How to have a difficult conversation


How to have a difficult conversation

At some point, we all need to have difficult conversations. Some people actively shy away from it, wanting to avoid confrontation, others don’t have any such concern and don’t delay. Whether it’s at home or at work, and irrespective of your personal style, here are a few considerations that will help you structure your conversation and aid toward a positive experience for both parties.

The “OK corral model”, based on Transactional Analysis describes a set of fundamental attitudes and beliefs which affect the way we see and respond to others. The model is concerned with two basic views which you will take when dealing with another person.

Before a difficult conversation ask yourself if you’re OK. If you’re not and can’t get yourself into a positive state, then the conversation must wait. If you are OK, then you need to check how you view the other person. For example, do you believe they are essentially decent and have a contribution to make, or are you going in already thinking they’re wrong and you’re right?

Only once you’ve identified you’re OK and they’re OK, you can proceed. Following this four-step structure helps to remove emotion and keep you on track.

  1. State the facts

Be specific. By stating what happened as it happened no one can argue with that. Don’t unnecessarily elaborate, simply give an outline of the situation as it happened.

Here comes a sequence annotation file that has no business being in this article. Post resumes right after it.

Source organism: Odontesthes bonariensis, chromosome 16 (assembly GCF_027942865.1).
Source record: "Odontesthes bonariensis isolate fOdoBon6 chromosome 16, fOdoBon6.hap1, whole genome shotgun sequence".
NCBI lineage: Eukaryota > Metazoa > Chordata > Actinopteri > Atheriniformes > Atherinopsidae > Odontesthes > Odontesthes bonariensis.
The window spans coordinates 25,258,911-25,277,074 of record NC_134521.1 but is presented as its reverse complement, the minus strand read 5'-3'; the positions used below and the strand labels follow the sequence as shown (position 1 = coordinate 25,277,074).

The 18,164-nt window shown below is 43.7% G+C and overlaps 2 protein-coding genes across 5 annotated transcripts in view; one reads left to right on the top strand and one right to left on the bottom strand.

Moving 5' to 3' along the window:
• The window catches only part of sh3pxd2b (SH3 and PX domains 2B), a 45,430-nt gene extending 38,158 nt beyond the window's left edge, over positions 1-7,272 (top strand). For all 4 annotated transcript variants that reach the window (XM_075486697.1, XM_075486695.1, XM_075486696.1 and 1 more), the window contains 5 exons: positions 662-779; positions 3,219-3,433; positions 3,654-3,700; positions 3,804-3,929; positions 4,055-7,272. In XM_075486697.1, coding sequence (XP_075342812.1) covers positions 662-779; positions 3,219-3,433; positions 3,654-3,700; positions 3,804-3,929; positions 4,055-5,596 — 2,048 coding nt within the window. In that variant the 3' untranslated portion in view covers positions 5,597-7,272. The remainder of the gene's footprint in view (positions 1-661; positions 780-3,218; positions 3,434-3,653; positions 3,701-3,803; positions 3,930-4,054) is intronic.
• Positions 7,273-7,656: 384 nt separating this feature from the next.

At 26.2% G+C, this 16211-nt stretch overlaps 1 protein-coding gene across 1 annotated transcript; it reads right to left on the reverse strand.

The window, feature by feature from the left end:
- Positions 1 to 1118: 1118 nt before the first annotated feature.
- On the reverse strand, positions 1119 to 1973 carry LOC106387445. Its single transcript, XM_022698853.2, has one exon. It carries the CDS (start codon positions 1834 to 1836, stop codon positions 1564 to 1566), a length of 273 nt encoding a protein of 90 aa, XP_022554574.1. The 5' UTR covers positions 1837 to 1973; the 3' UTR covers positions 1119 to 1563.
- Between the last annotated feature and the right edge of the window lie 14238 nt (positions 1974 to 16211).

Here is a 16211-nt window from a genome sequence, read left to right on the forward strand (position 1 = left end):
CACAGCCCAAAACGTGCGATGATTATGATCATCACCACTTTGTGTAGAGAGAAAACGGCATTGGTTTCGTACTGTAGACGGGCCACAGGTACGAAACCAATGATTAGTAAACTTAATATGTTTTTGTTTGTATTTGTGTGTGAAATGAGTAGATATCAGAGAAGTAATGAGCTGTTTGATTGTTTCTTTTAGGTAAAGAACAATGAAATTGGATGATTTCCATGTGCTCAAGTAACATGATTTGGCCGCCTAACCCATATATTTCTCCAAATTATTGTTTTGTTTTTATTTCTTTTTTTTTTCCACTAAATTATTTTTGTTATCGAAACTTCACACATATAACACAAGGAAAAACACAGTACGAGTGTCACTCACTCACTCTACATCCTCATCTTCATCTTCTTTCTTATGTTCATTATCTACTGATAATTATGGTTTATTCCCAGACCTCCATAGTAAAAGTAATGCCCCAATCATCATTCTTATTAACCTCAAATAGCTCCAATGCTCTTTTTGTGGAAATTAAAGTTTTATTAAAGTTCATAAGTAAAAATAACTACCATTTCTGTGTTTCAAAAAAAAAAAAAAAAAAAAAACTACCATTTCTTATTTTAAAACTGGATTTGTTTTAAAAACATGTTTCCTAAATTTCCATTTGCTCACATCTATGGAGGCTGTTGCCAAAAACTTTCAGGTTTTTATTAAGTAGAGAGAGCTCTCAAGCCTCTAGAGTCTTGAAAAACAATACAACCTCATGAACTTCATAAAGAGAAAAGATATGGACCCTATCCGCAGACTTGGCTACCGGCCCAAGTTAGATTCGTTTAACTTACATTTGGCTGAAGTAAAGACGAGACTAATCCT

1. State your feelings

Be brave. Explain how the action made you feel. Be genuine and don’t exaggerate for effect. Remember that no one can argue with how you’re saying something made you feel.

  1. State your thoughts

Be concise. Describe what this situation makes you think and what it told you. This should help the other person understand more about where you are coming from.

  1. State your preferred course of action

Be clear. Describe how you would prefer things to be handled next time.

For example

On Monday, Wednesday and Friday this week you scheduled last-minute ‘catch-up’ meetings at 9 am and it’s making me feel as though you don’t trust me and that you are checking I am up and working. I think that because you never did that when we were in the office. I also think that we can find a better way to check in with each other. Rather than last-minute requests can we agree and schedule our catchups so we both know when we are due to check in?

Maintain your position in the “OK corral model” of “I’m ok and you’re ok”. Keep your expectations of the other person high and by showing positive regard (respect for the other) and genuineness – this high expectation is more likely to be met.

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